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Showing posts from September, 2012

FLOODPLAIN FORENSICS

Join some sleuthing Hamilton-area naturalists as they scour McMaster's west campus for evidence of the late Coldspring Valley.
This cold (spring) case dates back to 1964 when the Royal Botanical Gardens nature sanctuary was purchased by McMaster University to feed a projected parking demand for asphalt. McMaster's parking needs were overblown, and instead of 7,000 spaces they thought required by 1980, today they have just over half that number of spaces,  1,000 of these spaces empty at peak demand!

Intrepid Investigators will utilize historical records recounting the diverse plants species (written by the RBG's Conservationist in 1961), and utilize a 1959 trail map of system that existed there from 1958-1963.

Tracking the difference from 1963 to 2012 will provide insight into ways the valley could be brought back to life, repurposing some of the 1,000 empty spaces into the first phase of a restoration project being promoted by a group of McMaster professors from Engineeri…

Looking Back, Looking Down

Royal Botanical Gardens Gardens’ Bulletin Vol. XIII, Number III, June 1959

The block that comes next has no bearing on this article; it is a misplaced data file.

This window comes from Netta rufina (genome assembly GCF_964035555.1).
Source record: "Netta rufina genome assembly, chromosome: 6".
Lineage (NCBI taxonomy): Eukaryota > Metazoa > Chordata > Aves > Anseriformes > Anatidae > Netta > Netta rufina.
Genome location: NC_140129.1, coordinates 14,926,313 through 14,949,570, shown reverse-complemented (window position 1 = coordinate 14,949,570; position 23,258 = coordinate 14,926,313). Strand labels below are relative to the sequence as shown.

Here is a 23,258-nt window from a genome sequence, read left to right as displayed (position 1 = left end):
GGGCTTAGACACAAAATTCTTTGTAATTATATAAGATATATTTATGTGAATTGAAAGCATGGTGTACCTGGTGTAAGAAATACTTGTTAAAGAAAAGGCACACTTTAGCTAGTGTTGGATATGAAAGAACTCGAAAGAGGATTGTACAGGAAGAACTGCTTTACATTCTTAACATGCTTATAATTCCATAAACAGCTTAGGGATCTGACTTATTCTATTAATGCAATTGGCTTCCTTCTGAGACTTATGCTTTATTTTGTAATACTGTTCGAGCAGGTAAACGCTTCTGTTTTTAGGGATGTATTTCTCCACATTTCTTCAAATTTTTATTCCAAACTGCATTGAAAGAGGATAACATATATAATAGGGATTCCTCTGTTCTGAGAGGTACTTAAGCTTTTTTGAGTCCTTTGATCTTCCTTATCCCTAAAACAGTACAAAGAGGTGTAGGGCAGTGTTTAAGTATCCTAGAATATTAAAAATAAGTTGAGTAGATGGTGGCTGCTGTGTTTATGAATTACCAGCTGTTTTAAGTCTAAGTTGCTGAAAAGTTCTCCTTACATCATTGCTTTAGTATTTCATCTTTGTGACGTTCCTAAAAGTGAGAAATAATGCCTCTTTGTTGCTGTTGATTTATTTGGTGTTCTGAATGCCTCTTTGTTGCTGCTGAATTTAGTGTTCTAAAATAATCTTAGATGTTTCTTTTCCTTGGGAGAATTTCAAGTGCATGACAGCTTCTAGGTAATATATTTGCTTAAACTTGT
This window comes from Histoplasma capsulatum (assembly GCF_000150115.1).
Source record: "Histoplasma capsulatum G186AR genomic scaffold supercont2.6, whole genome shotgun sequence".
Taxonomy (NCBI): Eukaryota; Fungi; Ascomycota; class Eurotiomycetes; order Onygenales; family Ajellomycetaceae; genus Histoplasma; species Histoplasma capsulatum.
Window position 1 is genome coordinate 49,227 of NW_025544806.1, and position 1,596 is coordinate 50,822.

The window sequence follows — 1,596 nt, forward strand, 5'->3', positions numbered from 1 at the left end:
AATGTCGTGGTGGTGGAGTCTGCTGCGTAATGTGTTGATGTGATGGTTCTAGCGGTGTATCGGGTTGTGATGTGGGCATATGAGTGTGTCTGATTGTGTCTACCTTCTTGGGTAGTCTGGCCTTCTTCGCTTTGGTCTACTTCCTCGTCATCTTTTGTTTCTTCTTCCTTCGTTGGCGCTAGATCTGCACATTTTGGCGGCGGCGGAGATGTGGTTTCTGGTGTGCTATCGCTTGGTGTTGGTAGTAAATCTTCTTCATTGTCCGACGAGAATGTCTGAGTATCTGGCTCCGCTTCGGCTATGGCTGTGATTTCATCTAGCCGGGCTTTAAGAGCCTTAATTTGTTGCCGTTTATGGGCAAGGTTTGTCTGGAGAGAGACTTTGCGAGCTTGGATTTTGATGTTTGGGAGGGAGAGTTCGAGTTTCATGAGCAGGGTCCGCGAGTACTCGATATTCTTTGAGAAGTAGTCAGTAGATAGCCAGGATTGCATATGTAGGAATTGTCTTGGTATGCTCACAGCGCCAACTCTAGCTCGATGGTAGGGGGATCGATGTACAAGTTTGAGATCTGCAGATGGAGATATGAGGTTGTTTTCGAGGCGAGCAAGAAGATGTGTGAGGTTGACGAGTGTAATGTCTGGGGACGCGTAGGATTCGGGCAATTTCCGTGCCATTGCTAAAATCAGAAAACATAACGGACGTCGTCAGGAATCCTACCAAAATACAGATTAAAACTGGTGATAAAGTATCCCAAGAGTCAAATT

COLDSPRING VALLEY
The people of Hamilton and District have become particularly conscious of helicopters since the recent initiation of scheduled commercial service between Hamilton and Toronto. One of the special attributes is its ability to hover. Let us use this talent through our imagination and hover 5000 feet altitude above an area just to the west of McMaster University. From this height Coldspring Valley looks like a green broadloom carpet with a few moth holes here and there. To the north and south the multicolour roofs of the residential districts of University Gardens and West Hamilton create their pattern. At the western edge of the carpet the green scar of the Ontario Hydro tower line, and to the east the double contoured ribbon of Highway 102 [Cootes Drive] are clearly defined.
Following along on our fanciful flight and reducing our elevation to 1000 feet, we find that the valley is not really as …

Walking Back

The Gardens’ Bulletin
Vol XV Number 5
August, 1961

COLDSPRING VALLEY REVISITED
“who would live turmoiled in the Court,
may enjoy such quiet walks as there.”

King Henry VI



Gardens’ Bulletin, Volume 13, Number 3, which appeared in June 1959 served as an introduction to the newly opened Coldspring Valley Trails.

At that time a promise was made that a future issue would describe these trails in some detail. The completion of a new map for the area provided the incentive to fulfill this promise.

This map shows the location of the entrances to the trails. The use of various symbols points out the course of the trails, and the map draws attention to interesting features in topography as well as the fauna and flora of the Valley…

The trails have been designed in such a way that there are several loops and alternate routes available to the visitor. It is the writer’s intention to describe a typical nature interpretation tour over one of these loops.

The tour begins at Lakelet Avenue entrance as …

Preserving the Park-Like Aspect...